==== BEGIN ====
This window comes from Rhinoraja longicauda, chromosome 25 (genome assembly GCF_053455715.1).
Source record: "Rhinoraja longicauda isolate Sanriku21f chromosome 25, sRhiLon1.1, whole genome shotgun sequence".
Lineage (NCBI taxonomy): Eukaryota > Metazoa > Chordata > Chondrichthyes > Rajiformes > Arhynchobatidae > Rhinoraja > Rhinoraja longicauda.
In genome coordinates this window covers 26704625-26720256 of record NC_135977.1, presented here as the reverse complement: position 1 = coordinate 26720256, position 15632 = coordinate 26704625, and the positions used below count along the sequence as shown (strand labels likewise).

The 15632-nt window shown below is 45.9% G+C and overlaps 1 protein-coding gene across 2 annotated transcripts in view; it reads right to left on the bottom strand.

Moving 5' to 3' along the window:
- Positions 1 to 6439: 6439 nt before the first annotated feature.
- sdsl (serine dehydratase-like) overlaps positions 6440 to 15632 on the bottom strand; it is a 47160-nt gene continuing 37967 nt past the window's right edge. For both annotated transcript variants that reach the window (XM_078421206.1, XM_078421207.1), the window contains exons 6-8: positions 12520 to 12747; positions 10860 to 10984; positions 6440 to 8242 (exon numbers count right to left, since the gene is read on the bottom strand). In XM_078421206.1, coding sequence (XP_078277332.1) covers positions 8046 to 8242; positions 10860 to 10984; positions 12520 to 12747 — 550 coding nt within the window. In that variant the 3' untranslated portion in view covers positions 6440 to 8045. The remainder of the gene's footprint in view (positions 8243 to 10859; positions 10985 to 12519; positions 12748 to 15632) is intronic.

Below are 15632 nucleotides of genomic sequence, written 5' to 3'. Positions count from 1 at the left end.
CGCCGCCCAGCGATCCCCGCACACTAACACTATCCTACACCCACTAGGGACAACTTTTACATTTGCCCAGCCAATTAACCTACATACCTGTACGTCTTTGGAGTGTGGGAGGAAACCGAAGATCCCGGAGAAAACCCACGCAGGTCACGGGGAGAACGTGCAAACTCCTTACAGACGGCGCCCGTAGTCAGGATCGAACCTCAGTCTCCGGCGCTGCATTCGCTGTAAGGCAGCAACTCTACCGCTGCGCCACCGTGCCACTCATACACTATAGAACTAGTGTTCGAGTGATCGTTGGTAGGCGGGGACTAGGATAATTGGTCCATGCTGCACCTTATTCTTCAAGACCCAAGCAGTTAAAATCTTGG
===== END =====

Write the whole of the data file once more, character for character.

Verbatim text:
This window comes from Rhinoraja longicauda, chromosome 25 (genome assembly GCF_053455715.1).
Source record: "Rhinoraja longicauda isolate Sanriku21f chromosome 25, sRhiLon1.1, whole genome shotgun sequence".
Lineage (NCBI taxonomy): Eukaryota > Metazoa > Chordata > Chondrichthyes > Rajiformes > Arhynchobatidae > Rhinoraja > Rhinoraja longicauda.
In genome coordinates this window covers 26704625-26720256 of record NC_135977.1, presented here as the reverse complement: position 1 = coordinate 26720256, position 15632 = coordinate 26704625, and the positions used below count along the sequence as shown (strand labels likewise).

The 15632-nt window shown below is 45.9% G+C and overlaps 1 protein-coding gene across 2 annotated transcripts in view; it reads right to left on the bottom strand.

Moving 5' to 3' along the window:
- Positions 1 to 6439: 6439 nt before the first annotated feature.
- sdsl (serine dehydratase-like) overlaps positions 6440 to 15632 on the bottom strand; it is a 47160-nt gene continuing 37967 nt past the window's right edge. For both annotated transcript variants that reach the window (XM_078421206.1, XM_078421207.1), the window contains exons 6-8: positions 12520 to 12747; positions 10860 to 10984; positions 6440 to 8242 (exon numbers count right to left, since the gene is read on the bottom strand). In XM_078421206.1, coding sequence (XP_078277332.1) covers positions 8046 to 8242; positions 10860 to 10984; positions 12520 to 12747 — 550 coding nt within the window. In that variant the 3' untranslated portion in view covers positions 6440 to 8045. The remainder of the gene's footprint in view (positions 8243 to 10859; positions 10985 to 12519; positions 12748 to 15632) is intronic.

Below are 15632 nucleotides of genomic sequence, written 5' to 3'. Positions count from 1 at the left end.
CGCCGCCCAGCGATCCCCGCACACTAACACTATCCTACACCCACTAGGGACAACTTTTACATTTGCCCAGCCAATTAACCTACATACCTGTACGTCTTTGGAGTGTGGGAGGAAACCGAAGATCCCGGAGAAAACCCACGCAGGTCACGGGGAGAACGTGCAAACTCCTTACAGACGGCGCCCGTAGTCAGGATCGAACCTCAGTCTCCGGCGCTGCATTCGCTGTAAGGCAGCAACTCTACCGCTGCGCCACCGTGCCACTCATACACTATAGAACTAGTGTTCGAGTGATCGTTGGTAGGCGGGGACTAGGATAATTGGTCCATGCTGCACCTTATTCTTCAAGACCCAAGCAGTTAAAATCTTGG